Howes: Job one in COVID-19 age — putting Michigan back to work
In the age of COVID-19, Detroit's automakers are rising to the challenge — so far — and helping lead the push to put Michigan back to work.
Unbidden, they moved to produce masks, face shields and ventilators to help frontline medical workers caring for seriously ill patients battling the disease caused by coronavirus. As they stopped production to comply with orders from Gov. Gretchen Whitmer and to heed concerns of the United Auto Workers, the automakers moved to conserve cash by delaying product programs, suspending dividend payouts and drawing down existing credit lines.
But the collateral damage that comes from operating in the age of COVID-19 is something else entirely, as Ford Motor Co. is likely to demonstrate Tuesday when it details its first-quarter financials after the markets close. The expected toll: a $2 billion net loss for the quarter, and a cash-burn rate, by some outside estimates, of $4.5 billion in the first three months of the year.
The Blue Oval can't do that "indefinitely," as Executive Chairman Bill Ford told CBS "60 Minutes" on Sunday. Pretty much no one can, save a few tech heavyweights sitting on mountains of cash — which gets to the most important question facing Detroit's automakers: Can they profitably navigate a sharp slowdown at least as nasty as the Great Recession that tipped two of this town's three automakers into bankruptcy?
An affirmative answer proven by results yet to come would ease one of the heaviest burdens weighing on the automakers and their share prices. A slow-rolling financial disaster heading toward yet another Motown bankruptcy, however, would confirm Wall Street's deepest suspicions about Detroit's capacity for change — or not.
As bracing as Ford's numbers are likely to be this week, we're not there yet. The financial carnage of the past two months is a retrospective on where Detroit, Michigan and their intertwined economy already have been. The more important question, now officially engaged Monday by the governor, is how the state economy and its industrial drivers get back to work, in what order and how soon.
"Stopping is simple — doesn't make it easy," Whitmer said in a regular briefing she used to introduced the Michigan Economic Recovery Council of leading business, health care and labor leaders. "Re-engaging is complicated. We don't want our employees to be afraid to go back to work, and when they do, that they feel safe."
Leaders for the automakers and the UAW remain in talks over when and under what conditions to reopen the plants; how the restart, expected to come slowly and in phases, will unspool; where workers will be stationed on assembly lines and what precautions (screening at entry points, temperature checks, mandatory personal protective equipment) will be enforced.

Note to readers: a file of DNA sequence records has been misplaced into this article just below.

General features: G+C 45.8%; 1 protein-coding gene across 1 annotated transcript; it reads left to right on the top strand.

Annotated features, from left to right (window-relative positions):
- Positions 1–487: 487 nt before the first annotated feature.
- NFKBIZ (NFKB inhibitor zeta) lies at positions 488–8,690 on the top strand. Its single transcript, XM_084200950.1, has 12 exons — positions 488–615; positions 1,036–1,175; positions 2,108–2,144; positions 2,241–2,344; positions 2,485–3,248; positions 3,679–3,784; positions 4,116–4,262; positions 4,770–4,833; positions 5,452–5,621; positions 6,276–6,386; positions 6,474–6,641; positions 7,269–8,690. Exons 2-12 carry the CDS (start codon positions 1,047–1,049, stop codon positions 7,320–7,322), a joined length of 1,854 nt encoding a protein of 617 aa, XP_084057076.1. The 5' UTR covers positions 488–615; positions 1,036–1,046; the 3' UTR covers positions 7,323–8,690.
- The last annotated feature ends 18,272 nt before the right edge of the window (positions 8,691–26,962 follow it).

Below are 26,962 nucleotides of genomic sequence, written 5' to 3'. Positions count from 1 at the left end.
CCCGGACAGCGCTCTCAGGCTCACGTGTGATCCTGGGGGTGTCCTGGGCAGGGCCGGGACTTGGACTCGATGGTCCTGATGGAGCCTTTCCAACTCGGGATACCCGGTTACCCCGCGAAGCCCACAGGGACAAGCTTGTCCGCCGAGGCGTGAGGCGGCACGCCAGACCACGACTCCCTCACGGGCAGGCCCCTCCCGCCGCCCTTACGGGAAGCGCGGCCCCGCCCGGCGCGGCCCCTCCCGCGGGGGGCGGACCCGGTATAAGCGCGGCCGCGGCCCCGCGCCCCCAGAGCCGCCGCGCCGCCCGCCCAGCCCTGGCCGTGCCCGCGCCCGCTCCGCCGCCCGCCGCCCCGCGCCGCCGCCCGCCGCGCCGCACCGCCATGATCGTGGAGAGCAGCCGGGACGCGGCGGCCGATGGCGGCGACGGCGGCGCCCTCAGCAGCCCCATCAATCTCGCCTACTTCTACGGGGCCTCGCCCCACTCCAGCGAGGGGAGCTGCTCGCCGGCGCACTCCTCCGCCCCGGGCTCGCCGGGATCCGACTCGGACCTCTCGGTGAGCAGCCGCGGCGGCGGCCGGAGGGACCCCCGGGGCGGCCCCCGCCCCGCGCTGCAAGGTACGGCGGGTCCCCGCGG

The MERC, as the recovery council calls itself, is devising a complicated set of metrics the governor is expected to follow as she issues executive orders over the coming weeks to reopen the economy. Last Friday, she eased restrictions on intra-state travel, garden centers and landscaping; up next, she signaled Monday likely would be construction and other outdoor work followed by industry, presumably led by the automakers and major suppliers.
Automakers do not expect to restart production before the governor's extension of her "Stay Home Stay Safe" order expires May 15, a ranking industry executive told The Detroit News over the weekend, 11 days after their originally targeted restart date of May 4. Complicating the original timeline: public resistance to the early May restart from Gamble, the UAW president.
The recovery council — co-chaired by DTE Energy Co.'s executive chairman, Gerry Anderson, and the retired CEO of Henry Ford Health Systems, Nancy Schlichting — subdivided the state into eight geographic regions; assessed the disease status of the regions and their health-care systems; divided the labor force across workplace types.
And they've drawn on the deep experience of Michigan-based multinationals with operations in China and Europe — Ford and General Motors Co., Dow Inc. and Southfield-based Lear Corp., among others — for guidance reopening operations and managing amid COVID-19.
Absent a vaccine or "herd immunity," the new normal is likely to look different, as DTE's Anderson noted: "Masks will be ubiquitous in almost every workplace in Michigan" because the alternative for you, yours and the state's economic lifeblood is worse.
Daniel Howes’ column runs most Tuesdays, Thursdays and Fridays. Follow him on Twitter @DanielHowes_TDN. Or listen to his Saturday podcasts at detroitnews.com or on Michigan Radio, 91.7 FM.